What You Need To Know About The Irish Credit Bureau (ICB)


What is The Irish Credit Bureau?

The Irish Credit Bureau (ICB), currently the main credit reference agency for individuals in Ireland, complies a database of information supplied by the country’s main financial institutions. The database includes information on a wide range of loans, including personal loans, mortgages and credit card loans. The ICB does not decide whether or not you get a loan. Financial institutions use the information held by the ICB when deciding whether or not to lend to you.

What does the ICB database include?

The ICB’s database holds information about you if you have had an active loan in the past 5 years and if your lender has provided information to the ICB. The information is held in an individual credit report.

The ICB report includes:

  • Your name, date of birth, address,
  • Name of lender and loan account number (incl. loans active within the last 5 years),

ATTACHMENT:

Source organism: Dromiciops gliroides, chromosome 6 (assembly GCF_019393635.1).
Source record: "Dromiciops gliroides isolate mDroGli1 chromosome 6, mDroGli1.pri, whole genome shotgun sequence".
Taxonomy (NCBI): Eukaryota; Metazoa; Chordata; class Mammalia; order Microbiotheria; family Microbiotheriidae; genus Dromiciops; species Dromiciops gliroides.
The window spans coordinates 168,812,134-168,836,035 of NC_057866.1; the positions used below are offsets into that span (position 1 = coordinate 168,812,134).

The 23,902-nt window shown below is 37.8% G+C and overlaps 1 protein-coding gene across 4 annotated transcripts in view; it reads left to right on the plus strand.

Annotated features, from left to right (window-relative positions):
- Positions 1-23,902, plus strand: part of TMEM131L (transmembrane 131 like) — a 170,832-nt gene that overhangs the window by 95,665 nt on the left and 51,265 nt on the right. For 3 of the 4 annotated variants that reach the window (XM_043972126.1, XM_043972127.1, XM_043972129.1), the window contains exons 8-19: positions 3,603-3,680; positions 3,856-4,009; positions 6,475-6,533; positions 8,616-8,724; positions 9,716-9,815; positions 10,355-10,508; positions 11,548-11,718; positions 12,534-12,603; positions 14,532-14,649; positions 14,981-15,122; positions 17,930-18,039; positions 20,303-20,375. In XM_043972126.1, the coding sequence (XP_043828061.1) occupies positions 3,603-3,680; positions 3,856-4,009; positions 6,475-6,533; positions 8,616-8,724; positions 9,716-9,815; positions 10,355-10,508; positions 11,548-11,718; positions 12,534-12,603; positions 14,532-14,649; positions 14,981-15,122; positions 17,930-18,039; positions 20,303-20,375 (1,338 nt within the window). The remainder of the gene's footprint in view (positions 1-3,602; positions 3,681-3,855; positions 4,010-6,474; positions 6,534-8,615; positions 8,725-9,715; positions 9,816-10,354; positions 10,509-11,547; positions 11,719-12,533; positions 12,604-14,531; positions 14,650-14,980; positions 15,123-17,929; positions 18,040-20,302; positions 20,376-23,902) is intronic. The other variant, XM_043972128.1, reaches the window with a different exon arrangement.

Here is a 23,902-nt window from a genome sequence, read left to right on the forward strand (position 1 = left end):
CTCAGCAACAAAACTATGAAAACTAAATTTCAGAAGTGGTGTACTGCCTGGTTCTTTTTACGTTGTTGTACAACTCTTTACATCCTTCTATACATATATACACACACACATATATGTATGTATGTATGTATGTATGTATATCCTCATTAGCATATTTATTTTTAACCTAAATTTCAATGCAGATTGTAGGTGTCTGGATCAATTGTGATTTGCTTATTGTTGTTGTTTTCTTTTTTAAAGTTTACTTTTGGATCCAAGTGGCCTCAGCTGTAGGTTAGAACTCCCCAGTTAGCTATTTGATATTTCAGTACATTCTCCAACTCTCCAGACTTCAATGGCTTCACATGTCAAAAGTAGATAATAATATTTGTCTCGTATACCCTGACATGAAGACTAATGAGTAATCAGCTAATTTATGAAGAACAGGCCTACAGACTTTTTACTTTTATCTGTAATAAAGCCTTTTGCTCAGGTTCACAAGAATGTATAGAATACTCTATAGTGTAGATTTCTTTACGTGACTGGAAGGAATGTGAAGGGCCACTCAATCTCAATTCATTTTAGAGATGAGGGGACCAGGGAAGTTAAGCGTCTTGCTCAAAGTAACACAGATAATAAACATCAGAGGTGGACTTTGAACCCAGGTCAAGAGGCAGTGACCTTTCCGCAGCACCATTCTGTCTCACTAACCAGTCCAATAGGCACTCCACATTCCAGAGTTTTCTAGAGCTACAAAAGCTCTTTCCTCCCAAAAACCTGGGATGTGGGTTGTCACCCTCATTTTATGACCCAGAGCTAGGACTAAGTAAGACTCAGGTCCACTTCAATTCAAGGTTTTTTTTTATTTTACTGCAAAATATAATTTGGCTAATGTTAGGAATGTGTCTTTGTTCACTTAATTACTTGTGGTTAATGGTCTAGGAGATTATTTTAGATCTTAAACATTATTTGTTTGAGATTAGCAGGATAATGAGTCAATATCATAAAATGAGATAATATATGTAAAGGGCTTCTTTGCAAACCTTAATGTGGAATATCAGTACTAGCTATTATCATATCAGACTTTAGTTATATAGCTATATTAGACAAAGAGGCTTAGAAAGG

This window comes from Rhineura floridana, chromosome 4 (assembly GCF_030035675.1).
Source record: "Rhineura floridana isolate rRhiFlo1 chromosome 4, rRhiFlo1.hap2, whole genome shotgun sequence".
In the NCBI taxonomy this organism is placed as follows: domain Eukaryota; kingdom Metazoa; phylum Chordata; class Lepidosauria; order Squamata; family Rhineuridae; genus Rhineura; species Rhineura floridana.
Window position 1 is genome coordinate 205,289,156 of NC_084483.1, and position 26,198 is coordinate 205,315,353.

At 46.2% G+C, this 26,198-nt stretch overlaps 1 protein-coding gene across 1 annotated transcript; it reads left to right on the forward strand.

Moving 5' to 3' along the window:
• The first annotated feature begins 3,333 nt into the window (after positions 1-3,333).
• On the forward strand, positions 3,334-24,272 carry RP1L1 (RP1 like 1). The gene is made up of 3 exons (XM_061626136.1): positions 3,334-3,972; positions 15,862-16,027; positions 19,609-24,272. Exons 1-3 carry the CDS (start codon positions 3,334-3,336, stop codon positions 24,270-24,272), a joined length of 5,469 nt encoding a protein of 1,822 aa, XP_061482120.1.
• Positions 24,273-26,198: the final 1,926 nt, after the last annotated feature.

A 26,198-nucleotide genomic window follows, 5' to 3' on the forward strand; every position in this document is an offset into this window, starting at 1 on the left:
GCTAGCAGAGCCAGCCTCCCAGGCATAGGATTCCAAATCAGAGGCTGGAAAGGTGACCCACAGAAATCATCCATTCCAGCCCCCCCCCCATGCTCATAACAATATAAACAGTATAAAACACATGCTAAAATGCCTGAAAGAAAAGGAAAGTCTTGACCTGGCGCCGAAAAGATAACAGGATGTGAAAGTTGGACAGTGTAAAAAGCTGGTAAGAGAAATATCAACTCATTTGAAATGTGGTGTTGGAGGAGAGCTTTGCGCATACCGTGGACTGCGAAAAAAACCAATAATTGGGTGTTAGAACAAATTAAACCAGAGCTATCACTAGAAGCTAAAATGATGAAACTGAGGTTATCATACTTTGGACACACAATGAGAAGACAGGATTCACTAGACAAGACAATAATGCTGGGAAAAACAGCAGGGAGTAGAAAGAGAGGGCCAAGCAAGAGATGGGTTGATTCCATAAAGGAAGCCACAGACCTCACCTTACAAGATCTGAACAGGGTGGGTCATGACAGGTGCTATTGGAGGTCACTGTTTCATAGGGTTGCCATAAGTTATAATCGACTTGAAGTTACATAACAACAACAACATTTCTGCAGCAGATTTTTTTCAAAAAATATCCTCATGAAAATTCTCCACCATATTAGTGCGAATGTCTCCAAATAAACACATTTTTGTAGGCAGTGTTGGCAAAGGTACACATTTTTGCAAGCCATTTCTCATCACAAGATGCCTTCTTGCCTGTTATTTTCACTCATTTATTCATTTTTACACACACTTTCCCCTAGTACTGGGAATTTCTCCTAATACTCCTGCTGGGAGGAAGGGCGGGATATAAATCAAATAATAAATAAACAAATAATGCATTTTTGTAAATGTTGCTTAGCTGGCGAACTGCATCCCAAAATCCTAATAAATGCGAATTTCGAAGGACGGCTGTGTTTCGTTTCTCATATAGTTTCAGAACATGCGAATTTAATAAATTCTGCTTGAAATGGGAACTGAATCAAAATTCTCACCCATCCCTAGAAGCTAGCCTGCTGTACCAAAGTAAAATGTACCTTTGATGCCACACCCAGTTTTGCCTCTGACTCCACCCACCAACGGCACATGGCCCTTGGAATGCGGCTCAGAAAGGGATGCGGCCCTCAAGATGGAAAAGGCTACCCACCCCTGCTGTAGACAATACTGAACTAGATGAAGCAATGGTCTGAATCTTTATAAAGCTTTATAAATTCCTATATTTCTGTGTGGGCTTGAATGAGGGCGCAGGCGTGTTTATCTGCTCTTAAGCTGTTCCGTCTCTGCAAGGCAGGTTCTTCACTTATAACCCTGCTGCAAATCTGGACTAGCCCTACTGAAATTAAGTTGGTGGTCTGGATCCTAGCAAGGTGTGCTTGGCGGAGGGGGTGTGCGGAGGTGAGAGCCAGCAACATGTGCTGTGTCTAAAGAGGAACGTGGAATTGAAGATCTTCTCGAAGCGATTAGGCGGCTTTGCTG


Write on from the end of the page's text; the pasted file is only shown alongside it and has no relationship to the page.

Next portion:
• Repayments made or missed for each month,
  • Failure to clear off any loan,
  • Loans that were settled for less than you owed and,
  • Legal actions that your lender took against you.

Your credit scoring

The ICB calculates a credit scoring based on your credit report if a lender requests it. A high score indicates a good record and a low score indicates a poor repayment record. The ICB requires your consent for it to provide information on your credit history however it is normal practice that such consent is part of any loan agreement. You have the right to access this information under data protection legislation. You can obtain a copy of your credit record by completing the ICB’s application form or applying online (see www.icb.ie) - a cost of €6 arises. Reference: www.finance.gov.ie and www.citizensinformation.ie

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